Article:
Elizabeth A. Kleinberg, Esq., Contributor

The new gTLD program for domain names is proceeding, and we are getting closer to the launch of hundreds of new gTLDs. A gTLD is a generic top-level domain name, such as .com and .org. With new gTLDs will come new opportunities for trademark infringement as people try to register second-level domain names containing trademarks belonging to others. The Trademark Clearinghouse is an attempt to decrease these potential problems. If you are a trademark owner, registering your marks with the Trademark Clearinghouse can help you protect your marks. The Trademark Clearinghouse is scheduled to open on March 26, 2013.

What is the Trademark Clearinghouse? It is a global repository for trademark data. It has two primary functions: (i) to verify trademark data; and (2) to maintain a database of the verified trademark records. The Trademark Clearinghouse will provide information to the new gTLD registries to support Sunrise services and Trademark Claims services prior to the launch of gTLDs.

What are Sunrise Services? Sunrise services give trademark owners an advance opportunity to register domain names corresponding to their marks before the names are available to the public. For instance, if a “.computer” gTLD is going to launch, Apple Inc. would be able to register APPLE.computer during the Sunrise period, before the general public would have the chance to do so. New gTLD registries currently are required to offer a Sunrise period of at least 30 days.

What are Trademark Claims Services? These services are provided during at least the first 60 days of the general availability of a new gTLD. During this time, anyone attempting to register a domain name that matches a mark recorded with the Trademark Clearinghouse will receive a notification containing information about the relevant mark. If the notified party proceeds with registering the domain name, the Trademark Clearinghouse will send a notice to the trademark owner, informing the owner that someone has registered the domain name. The Trademark Claims Service will not prevent the notified party from registering the domain name, but this process will give the trademark owner the chance to decide whether to take action.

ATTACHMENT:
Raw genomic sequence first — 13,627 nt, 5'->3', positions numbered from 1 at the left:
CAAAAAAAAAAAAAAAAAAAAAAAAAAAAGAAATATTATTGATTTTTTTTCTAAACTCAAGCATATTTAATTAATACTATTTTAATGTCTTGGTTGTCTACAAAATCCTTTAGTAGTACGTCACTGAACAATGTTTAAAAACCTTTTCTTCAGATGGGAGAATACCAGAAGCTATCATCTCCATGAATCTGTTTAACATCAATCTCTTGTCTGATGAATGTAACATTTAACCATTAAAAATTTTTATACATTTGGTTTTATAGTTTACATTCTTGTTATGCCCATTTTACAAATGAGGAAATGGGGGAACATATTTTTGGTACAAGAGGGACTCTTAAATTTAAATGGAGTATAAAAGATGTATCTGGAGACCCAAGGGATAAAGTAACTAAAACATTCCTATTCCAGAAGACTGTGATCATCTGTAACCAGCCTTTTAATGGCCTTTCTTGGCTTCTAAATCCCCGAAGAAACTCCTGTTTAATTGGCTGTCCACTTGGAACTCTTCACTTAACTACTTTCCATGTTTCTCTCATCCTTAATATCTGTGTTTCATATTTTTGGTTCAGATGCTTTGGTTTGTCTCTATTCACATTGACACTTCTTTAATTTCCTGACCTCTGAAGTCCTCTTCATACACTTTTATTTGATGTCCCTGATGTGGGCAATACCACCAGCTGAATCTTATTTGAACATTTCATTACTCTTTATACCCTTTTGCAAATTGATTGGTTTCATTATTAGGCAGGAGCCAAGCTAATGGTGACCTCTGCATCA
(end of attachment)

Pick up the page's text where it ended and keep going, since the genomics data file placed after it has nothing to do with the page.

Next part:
When will the Trademark Clearinghouse be Operational? Verification services are expected to begin on March 26, 2013. At that time, trademark owners will be able to submit their trademark data to the Trademark Clearinghouse before any new gTLD registries perform domain name registrations.

What Trademarks Can Be Included in the Trademark Clearinghouse? Four types of marks are eligible: (1) nationally or regionally registered word marks from all jurisdictions; (2) word marks that have been validated through a court of law or other judicial proceeding; (3) word marks protected by a statute or treaty in effect at the time the mark is submitted to the Clearinghouse for inclusion; and (4) other marks that constitute intellectual property by arrangement with a registry.

How Much Does the Trademark Clearinghouse Cost? Generally, the Trademark Clearinghouse will cost $150 per trademark per year. This annual fee includes enrollment in the Trademark Claims Service, but it does not include Sunrise registrations. Individual gTLD registries will set prices for Sunrise registrations, and it is expected that most will cost approximately $200 each.

What are the Next Steps? Registering your trademarks in the Trademark Clearinghouse is an important step to protect your marks, particularly in the gTLDS most relevant to your field. See here for a list of new gTLD applicants. First, register your key marks once the Trademark Clearinghouse opens on March 26, 2013. Second, keep an eye out for the launch of new gTLDS and their Sunrise periods.

Elizabeth A. Kleinberg, Esq., Intellectual Property & Technology Group